When the sprinkler system caused an interruption of the Miami-Seattle NFL game on Sunday, November 25, no one called it a hack. Neither am I.
But if you heard about the event prior to reading this, did it cross your mind that it could have been a hack? What about other unusual events?
If not, and you’re an IT auditor or a security pro, you should at least consider such things, at least briefly. If not, you might want to check your professional skepticism sensor.
No, I don’t think we need to assume an attacker is behind every door (backdoor, yes), but at the same time, we need to be careful not to accept what we’re told at face value.
Think about it. If your NFL sprinkler system was hacked, would you admit it? Law enforcement routinely withholds information. So do auditees. And companies lie all the time (they call it public relations).
A Miami Dolphins spokesman said that the sprinkler was operating on the Saturday schedule. Huh? On Saturdays, the sprinklers are set to run in the afternoon?
Now, I’m not a groundskeeper, and maybe that really is the schedule. As soon as I heard the story, I wondered, but when I heard about the ‘Saturday schedule’, all kinds of bells rang in my brain.
Probe with Good Questions
However, don’t wonder skeptically out loud too much, or you’ll be branded a conspiracy theorist. Instead, ask more questions about the event, but stick to Who, What, When, Where, Why, and How questions.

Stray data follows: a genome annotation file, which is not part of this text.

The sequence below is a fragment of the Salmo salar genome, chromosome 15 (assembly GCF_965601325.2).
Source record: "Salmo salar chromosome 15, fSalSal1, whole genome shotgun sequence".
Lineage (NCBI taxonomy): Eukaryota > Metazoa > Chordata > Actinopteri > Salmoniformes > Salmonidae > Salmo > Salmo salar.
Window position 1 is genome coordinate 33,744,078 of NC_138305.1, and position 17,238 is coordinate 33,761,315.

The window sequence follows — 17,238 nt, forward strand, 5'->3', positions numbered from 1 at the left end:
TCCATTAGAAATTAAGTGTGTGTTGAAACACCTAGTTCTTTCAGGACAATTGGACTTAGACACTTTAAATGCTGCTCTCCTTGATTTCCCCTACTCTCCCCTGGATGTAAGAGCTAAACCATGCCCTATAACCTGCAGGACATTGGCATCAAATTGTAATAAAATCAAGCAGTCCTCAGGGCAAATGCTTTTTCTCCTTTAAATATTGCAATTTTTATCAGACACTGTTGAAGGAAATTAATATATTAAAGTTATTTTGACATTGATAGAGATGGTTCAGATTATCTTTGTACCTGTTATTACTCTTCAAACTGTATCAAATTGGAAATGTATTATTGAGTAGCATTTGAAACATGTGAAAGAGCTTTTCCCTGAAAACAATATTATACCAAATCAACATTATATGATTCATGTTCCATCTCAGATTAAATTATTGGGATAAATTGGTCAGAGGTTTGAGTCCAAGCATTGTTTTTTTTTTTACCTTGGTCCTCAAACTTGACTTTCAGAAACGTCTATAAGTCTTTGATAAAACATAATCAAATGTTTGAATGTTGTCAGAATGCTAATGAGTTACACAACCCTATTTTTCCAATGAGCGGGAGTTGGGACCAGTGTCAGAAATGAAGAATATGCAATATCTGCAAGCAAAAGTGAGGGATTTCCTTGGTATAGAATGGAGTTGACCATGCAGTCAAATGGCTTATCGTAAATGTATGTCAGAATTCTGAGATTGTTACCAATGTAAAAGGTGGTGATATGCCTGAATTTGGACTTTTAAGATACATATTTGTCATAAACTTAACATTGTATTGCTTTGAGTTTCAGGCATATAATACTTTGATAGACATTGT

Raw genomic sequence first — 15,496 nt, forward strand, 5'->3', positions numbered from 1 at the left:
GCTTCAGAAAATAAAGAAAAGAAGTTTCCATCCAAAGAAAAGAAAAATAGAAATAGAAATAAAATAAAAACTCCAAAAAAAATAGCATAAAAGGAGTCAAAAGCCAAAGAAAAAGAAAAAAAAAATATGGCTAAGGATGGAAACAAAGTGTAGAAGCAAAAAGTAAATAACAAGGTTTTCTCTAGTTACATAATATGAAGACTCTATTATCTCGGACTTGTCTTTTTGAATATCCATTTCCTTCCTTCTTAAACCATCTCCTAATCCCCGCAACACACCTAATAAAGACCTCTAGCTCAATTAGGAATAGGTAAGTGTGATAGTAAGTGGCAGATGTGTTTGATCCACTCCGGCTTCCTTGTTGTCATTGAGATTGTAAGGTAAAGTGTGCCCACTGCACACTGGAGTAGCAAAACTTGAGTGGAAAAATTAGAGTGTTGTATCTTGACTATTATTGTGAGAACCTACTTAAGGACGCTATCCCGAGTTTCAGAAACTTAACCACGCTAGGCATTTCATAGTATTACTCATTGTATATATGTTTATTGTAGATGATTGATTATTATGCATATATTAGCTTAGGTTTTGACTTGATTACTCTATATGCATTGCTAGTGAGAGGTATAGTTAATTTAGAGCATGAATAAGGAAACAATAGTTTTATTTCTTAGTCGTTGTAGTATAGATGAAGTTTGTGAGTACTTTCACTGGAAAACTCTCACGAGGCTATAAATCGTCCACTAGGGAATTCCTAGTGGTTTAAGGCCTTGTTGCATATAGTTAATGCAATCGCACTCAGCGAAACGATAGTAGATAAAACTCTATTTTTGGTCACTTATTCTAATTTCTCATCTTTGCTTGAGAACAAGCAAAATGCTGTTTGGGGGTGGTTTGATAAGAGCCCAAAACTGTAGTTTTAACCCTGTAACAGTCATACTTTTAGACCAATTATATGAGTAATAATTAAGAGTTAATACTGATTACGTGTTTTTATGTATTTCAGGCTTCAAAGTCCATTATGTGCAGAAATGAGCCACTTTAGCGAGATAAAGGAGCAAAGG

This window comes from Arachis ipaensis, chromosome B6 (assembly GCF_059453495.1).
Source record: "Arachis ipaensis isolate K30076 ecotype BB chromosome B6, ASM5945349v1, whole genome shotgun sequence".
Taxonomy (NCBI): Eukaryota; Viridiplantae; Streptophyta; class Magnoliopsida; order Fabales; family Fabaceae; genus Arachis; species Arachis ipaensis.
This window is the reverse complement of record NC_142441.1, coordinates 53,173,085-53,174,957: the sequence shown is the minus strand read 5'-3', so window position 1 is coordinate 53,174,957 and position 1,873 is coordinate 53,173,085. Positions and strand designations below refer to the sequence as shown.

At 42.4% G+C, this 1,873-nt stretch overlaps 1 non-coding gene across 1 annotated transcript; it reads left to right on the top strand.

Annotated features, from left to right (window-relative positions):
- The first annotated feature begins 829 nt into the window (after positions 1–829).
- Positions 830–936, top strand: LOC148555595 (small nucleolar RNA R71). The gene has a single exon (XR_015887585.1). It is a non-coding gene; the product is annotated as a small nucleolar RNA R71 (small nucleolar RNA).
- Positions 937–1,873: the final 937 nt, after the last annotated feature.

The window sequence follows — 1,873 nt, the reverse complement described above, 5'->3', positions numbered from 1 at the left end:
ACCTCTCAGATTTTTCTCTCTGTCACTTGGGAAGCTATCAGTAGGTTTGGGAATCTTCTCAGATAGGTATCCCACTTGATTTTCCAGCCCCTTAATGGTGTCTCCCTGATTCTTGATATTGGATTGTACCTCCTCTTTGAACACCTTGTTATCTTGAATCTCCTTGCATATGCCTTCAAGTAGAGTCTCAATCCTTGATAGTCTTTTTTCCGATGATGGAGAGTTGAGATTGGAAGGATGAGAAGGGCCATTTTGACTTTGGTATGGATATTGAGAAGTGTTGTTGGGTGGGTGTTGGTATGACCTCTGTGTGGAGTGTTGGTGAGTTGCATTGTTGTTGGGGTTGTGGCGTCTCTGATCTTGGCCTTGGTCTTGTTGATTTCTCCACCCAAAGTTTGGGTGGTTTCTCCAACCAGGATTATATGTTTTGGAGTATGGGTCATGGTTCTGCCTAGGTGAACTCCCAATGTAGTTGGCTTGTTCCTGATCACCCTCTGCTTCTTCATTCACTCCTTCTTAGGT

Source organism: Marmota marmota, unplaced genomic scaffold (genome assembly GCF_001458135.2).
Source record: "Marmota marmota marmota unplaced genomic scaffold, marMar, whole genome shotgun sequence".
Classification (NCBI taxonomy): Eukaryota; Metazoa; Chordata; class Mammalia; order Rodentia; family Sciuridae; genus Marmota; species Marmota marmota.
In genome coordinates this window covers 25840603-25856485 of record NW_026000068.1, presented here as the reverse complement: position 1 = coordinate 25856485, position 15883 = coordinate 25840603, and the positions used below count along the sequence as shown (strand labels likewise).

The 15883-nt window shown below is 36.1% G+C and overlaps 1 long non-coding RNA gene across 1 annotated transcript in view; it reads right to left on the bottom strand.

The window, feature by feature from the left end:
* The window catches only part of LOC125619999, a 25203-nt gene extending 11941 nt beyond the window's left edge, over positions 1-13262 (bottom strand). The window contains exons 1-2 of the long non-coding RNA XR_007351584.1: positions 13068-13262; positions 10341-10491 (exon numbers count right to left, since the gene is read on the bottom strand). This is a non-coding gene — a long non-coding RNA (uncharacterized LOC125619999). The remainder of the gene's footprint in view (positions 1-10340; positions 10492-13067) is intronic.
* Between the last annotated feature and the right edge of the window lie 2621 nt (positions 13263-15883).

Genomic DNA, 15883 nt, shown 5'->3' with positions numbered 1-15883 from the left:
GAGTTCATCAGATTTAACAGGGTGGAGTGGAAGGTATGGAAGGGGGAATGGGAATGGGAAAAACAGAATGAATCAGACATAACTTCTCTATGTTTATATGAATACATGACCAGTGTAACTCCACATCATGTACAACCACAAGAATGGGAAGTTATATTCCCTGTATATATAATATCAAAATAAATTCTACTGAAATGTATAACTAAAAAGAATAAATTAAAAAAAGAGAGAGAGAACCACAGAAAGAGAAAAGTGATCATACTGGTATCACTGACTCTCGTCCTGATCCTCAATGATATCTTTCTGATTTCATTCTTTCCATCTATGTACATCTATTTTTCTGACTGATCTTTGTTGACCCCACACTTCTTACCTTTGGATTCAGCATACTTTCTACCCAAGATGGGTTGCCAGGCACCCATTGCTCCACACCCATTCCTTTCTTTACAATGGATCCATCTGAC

- Who is responsible for the sprinkler system and the schedule that it runs on?
- When was the last time the schedule was changed?
- How do you change the schedule when Saturday events occur?
- Have the sprinklers ever interrupted anything else? Describe it.
- Where is the system that controls the sprinklers located? It it in a secure location?
- Is the sprinkler system connected to the LAN? Can it be managed from the Internet?
and so on.
In other words, beat around the conspiracy bush with intelligent, innocent-sounding questions. Then you’ll have more data to work with, so you can decide whether the details sound reasonable or that the interviewee is hiding something.
Maybe it was just an old-fashioned prank. Either way, when something like this happens, be skeptical. Then ask good questions.
Here’s video of the event. This video is no longer available (see Comment below).
Are you skeptical enough? Paranoid? Or just lazy?
Update: Of course, with the Super Bowl loss-of-power incident, I wondered again. Details were sketchy. Probably not a hack, as no one took responsibility; who’d take out the Super Bowl and not brag about it? The important thing is to be skeptical without becoming a conspiratorial auditor.